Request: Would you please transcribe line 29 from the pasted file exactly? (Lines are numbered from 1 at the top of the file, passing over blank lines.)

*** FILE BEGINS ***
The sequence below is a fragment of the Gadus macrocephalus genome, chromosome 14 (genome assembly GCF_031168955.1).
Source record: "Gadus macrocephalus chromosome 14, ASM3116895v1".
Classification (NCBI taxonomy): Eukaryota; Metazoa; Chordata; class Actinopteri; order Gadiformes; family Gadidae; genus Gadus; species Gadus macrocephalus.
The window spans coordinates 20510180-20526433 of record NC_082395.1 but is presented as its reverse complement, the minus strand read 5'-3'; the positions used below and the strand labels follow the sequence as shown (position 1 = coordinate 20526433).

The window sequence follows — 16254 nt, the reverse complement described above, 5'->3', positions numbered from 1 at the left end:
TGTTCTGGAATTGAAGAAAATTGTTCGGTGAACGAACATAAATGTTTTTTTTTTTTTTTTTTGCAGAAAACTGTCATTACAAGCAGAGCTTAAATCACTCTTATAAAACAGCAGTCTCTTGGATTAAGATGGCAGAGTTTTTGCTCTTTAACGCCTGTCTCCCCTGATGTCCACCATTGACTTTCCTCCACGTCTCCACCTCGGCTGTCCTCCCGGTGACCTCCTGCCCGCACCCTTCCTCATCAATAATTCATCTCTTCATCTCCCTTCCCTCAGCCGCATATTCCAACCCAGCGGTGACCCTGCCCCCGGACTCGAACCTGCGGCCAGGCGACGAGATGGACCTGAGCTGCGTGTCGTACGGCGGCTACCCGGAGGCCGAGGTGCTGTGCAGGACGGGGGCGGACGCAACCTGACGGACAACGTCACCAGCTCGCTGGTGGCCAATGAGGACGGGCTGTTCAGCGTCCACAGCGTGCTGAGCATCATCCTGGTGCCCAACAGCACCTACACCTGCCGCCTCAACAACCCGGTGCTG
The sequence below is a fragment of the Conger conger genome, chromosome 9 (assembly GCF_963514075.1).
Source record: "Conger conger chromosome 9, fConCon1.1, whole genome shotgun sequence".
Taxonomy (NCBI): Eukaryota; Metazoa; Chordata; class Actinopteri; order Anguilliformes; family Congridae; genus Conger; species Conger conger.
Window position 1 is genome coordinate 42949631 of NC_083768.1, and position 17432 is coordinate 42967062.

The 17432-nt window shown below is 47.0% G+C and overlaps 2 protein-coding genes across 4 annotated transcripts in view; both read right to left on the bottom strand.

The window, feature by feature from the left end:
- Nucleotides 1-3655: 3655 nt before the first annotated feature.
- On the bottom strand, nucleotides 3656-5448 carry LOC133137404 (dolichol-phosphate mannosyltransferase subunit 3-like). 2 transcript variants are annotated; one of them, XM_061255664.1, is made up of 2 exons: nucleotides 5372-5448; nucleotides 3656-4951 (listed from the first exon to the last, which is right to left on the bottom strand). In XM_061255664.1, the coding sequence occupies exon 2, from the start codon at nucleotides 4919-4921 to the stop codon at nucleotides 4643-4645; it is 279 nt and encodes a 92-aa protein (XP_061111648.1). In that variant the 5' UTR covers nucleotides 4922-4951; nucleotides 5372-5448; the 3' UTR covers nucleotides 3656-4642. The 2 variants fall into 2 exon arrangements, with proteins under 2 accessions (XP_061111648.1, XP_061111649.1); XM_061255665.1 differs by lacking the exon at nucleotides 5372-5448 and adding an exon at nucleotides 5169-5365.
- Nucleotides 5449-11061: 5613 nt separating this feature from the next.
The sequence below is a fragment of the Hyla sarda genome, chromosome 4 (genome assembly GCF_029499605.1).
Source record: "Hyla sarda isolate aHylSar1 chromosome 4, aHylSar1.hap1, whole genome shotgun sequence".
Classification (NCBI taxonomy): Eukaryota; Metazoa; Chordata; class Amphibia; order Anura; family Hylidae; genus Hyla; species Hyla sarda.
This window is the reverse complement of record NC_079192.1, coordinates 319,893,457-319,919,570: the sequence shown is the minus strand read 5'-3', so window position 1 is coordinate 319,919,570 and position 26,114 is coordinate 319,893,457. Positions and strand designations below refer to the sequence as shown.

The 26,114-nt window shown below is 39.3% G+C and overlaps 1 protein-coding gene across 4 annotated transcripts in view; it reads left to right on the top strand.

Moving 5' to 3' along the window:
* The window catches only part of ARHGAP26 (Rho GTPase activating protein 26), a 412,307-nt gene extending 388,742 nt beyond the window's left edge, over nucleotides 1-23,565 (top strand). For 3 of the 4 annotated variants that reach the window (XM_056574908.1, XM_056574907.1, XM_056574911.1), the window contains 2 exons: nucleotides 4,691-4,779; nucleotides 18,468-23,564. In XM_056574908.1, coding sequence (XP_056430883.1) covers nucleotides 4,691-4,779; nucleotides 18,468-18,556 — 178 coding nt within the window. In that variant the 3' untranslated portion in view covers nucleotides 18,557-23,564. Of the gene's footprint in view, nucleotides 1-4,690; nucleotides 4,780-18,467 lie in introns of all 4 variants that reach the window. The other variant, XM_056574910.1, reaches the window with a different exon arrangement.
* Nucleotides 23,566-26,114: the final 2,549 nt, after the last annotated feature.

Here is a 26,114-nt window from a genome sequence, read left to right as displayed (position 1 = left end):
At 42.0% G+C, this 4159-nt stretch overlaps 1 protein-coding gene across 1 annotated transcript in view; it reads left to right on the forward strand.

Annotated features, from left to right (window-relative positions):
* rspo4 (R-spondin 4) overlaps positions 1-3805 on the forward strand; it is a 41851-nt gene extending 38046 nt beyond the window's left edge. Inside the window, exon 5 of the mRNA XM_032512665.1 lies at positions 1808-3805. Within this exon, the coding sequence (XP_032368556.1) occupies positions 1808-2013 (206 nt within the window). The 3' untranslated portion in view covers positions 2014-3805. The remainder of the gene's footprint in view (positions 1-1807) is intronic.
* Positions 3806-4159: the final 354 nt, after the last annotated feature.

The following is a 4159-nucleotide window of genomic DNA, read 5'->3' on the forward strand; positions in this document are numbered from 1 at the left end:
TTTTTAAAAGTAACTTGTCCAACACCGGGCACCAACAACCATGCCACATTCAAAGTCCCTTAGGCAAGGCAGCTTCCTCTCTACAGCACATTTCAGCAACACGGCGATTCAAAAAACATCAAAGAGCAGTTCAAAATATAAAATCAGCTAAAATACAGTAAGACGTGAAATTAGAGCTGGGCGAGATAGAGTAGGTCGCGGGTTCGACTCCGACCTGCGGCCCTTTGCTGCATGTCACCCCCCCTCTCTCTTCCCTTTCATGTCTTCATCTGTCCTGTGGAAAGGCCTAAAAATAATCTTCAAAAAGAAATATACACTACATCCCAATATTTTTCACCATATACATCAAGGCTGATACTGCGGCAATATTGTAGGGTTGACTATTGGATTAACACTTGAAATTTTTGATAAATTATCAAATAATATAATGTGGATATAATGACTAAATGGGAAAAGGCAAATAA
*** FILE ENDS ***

The following is a 4159-nucleotide window of genomic DNA, read 5'->3' on the forward strand; positions in this document are numbered from 1 at the left end: